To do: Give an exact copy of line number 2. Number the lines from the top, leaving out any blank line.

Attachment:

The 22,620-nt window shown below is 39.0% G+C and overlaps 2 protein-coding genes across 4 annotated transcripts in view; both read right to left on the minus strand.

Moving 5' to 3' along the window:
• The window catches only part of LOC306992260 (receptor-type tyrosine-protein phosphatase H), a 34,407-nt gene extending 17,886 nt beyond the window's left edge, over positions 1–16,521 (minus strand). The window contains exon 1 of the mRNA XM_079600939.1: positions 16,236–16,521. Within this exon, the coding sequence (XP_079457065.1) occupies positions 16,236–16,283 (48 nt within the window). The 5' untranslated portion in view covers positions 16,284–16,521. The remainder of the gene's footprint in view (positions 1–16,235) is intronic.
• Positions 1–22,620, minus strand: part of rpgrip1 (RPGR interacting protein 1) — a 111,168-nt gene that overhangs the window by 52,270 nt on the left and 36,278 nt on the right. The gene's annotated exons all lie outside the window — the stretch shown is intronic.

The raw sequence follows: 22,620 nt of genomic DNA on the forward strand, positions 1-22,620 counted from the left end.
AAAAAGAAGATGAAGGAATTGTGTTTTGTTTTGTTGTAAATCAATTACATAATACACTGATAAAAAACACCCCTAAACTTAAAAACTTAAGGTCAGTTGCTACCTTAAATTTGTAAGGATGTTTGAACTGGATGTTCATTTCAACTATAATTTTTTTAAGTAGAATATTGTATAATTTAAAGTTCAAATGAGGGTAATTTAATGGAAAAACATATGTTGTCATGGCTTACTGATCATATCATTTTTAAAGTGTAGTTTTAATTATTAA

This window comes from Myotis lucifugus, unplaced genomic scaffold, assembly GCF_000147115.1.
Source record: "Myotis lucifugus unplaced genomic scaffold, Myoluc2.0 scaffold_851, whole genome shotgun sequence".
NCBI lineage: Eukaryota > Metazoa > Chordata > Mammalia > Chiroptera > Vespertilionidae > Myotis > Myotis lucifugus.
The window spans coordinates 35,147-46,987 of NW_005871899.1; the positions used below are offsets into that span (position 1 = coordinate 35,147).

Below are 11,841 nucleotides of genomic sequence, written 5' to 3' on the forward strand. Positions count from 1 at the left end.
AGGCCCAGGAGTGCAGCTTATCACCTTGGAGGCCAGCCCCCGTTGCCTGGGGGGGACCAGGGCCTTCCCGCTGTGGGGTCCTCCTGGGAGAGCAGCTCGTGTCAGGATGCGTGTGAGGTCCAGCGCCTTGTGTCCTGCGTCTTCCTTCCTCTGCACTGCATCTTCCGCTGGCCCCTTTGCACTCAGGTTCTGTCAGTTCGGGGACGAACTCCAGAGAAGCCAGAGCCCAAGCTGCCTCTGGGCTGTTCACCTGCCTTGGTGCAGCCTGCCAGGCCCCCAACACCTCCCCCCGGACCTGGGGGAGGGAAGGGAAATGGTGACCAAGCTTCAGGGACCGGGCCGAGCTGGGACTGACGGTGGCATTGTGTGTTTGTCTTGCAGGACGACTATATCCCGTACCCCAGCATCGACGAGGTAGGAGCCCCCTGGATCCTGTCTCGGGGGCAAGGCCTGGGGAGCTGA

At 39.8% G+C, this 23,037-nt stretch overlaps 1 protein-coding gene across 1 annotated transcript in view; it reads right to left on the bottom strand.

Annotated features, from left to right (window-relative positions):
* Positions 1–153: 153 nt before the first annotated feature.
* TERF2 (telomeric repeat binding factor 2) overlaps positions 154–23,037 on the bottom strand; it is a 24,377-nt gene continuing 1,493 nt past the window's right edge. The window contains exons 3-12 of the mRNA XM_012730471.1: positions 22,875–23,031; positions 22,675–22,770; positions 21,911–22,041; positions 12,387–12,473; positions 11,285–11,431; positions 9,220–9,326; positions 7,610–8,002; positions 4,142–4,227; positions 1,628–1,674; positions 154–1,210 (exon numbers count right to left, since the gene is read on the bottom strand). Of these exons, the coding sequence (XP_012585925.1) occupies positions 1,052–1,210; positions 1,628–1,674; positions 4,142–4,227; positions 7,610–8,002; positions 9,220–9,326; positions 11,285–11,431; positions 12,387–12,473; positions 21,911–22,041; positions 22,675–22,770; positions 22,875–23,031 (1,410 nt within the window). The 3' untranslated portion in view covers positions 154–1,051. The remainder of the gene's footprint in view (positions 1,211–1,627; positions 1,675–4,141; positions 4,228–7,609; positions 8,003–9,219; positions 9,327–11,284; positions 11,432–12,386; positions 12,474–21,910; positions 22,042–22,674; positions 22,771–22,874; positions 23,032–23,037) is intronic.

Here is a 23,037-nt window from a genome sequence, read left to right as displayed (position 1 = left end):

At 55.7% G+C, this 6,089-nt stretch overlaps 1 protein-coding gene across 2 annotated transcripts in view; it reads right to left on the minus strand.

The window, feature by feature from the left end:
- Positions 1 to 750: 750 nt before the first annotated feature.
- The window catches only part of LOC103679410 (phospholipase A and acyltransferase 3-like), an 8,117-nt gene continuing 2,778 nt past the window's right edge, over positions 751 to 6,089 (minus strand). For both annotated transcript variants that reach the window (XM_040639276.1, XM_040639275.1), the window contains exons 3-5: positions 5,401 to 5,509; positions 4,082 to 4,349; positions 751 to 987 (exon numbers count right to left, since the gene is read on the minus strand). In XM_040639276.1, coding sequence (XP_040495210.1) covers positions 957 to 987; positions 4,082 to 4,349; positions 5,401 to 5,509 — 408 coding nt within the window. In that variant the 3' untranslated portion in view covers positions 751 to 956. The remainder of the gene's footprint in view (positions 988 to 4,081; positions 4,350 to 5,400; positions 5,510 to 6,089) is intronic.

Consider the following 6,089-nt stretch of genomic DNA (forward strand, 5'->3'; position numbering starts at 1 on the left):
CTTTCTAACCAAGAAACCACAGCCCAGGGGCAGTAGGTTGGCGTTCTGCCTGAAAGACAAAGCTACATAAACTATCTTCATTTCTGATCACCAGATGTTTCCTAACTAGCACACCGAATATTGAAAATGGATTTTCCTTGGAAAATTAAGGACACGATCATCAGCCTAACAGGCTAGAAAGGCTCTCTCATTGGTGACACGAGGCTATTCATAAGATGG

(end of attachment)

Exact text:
Moving 5' to 3' along the window: